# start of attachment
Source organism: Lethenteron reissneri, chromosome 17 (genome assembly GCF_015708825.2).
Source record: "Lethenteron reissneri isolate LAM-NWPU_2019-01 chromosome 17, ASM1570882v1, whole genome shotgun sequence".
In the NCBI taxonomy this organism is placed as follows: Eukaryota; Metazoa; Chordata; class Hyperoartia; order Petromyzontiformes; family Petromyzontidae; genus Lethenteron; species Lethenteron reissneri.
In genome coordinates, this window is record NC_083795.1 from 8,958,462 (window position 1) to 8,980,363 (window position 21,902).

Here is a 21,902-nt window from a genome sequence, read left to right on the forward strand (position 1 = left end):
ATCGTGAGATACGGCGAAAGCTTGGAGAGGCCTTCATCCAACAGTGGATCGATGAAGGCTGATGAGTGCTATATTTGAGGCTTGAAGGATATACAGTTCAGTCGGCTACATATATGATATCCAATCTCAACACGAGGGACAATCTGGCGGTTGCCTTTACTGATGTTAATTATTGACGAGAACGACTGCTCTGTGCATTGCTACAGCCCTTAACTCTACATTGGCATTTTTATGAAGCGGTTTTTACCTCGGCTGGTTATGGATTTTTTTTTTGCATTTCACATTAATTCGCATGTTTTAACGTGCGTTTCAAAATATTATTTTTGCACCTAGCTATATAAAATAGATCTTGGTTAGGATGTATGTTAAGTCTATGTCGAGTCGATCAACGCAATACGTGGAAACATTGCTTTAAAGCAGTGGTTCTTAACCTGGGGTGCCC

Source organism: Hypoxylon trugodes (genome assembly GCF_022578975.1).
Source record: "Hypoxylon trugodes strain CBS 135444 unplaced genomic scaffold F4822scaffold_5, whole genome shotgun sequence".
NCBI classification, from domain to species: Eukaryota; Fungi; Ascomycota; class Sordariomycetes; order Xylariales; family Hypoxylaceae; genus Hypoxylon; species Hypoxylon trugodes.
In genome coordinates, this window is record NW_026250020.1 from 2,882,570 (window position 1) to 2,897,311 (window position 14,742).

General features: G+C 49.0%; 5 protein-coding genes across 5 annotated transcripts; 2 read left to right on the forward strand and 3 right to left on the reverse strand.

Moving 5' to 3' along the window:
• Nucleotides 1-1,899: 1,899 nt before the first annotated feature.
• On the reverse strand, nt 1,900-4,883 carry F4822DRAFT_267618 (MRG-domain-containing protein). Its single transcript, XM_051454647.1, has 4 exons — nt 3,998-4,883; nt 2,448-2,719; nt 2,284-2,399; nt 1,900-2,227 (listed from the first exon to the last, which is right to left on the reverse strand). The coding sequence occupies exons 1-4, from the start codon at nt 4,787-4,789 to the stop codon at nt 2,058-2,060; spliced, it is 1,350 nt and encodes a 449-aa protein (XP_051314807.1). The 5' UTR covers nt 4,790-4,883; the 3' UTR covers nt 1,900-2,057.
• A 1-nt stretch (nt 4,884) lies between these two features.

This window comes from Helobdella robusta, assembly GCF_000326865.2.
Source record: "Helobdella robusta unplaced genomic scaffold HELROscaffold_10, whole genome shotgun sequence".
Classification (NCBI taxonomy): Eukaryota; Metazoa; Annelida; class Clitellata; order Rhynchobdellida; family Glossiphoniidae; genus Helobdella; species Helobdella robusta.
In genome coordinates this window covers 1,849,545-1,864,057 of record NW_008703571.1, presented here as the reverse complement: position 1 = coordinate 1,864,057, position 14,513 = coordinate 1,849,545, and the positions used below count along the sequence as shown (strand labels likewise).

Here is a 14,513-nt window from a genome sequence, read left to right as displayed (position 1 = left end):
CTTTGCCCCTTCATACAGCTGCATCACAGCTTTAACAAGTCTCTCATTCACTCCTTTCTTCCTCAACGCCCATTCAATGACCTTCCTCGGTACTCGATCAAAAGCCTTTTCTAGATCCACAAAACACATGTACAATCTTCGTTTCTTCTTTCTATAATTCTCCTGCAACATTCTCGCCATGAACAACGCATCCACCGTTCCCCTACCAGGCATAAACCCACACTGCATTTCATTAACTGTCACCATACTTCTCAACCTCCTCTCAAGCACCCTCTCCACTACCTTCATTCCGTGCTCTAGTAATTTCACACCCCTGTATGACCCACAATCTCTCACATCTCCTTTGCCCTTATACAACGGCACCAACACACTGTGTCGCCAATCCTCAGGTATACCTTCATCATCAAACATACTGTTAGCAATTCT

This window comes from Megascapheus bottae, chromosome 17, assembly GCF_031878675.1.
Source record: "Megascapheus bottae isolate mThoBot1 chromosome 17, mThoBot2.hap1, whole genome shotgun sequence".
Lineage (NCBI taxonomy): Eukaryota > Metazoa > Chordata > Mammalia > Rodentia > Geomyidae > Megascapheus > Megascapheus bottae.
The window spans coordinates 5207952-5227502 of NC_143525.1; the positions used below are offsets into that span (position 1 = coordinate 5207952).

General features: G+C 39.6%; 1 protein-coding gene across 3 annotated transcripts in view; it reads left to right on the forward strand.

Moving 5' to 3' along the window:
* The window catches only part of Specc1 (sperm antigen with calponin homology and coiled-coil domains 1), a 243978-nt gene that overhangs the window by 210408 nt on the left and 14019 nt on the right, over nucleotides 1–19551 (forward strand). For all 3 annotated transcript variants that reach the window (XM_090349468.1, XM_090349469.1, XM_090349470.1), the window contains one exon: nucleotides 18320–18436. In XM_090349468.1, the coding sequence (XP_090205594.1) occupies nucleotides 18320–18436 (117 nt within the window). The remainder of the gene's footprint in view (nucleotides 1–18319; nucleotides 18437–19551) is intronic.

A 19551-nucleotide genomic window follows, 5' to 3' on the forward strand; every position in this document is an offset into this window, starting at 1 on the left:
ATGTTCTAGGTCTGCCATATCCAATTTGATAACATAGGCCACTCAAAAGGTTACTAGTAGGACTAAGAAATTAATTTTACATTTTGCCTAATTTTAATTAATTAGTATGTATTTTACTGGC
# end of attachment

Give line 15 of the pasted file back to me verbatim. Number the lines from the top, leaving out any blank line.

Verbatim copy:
• A 1-nt stretch (nt 4,884) lies between these two features.